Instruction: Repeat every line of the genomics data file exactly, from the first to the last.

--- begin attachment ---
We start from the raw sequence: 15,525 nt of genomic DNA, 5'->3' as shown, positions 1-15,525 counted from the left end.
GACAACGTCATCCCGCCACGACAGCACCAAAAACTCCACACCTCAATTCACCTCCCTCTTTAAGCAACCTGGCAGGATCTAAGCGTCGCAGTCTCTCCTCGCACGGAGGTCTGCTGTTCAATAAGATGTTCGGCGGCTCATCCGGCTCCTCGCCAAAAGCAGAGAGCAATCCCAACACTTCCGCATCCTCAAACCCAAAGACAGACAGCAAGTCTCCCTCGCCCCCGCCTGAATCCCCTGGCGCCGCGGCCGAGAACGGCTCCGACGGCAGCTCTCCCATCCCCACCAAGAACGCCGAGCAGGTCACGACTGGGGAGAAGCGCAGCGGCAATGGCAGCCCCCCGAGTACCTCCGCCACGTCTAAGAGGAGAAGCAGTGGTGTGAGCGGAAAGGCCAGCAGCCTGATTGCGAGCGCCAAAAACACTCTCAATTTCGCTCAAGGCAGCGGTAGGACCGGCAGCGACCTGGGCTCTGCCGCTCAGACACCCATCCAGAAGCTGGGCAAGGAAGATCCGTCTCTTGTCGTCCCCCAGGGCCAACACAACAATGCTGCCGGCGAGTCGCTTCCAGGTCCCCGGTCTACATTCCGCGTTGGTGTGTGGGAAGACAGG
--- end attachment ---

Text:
We start from the raw sequence: 15,525 nt of genomic DNA, 5'->3' as shown, positions 1-15,525 counted from the left end.
GACAACGTCATCCCGCCACGACAGCACCAAAAACTCCACACCTCAATTCACCTCCCTCTTTAAGCAACCTGGCAGGATCTAAGCGTCGCAGTCTCTCCTCGCACGGAGGTCTGCTGTTCAATAAGATGTTCGGCGGCTCATCCGGCTCCTCGCCAAAAGCAGAGAGCAATCCCAACACTTCCGCATCCTCAAACCCAAAGACAGACAGCAAGTCTCCCTCGCCCCCGCCTGAATCCCCTGGCGCCGCGGCCGAGAACGGCTCCGACGGCAGCTCTCCCATCCCCACCAAGAACGCCGAGCAGGTCACGACTGGGGAGAAGCGCAGCGGCAATGGCAGCCCCCCGAGTACCTCCGCCACGTCTAAGAGGAGAAGCAGTGGTGTGAGCGGAAAGGCCAGCAGCCTGATTGCGAGCGCCAAAAACACTCTCAATTTCGCTCAAGGCAGCGGTAGGACCGGCAGCGACCTGGGCTCTGCCGCTCAGACACCCATCCAGAAGCTGGGCAAGGAAGATCCGTCTCTTGTCGTCCCCCAGGGCCAACACAACAATGCTGCCGGCGAGTCGCTTCCAGGTCCCCGGTCTACATTCCGCGTTGGTGTGTGGGAAGACAGG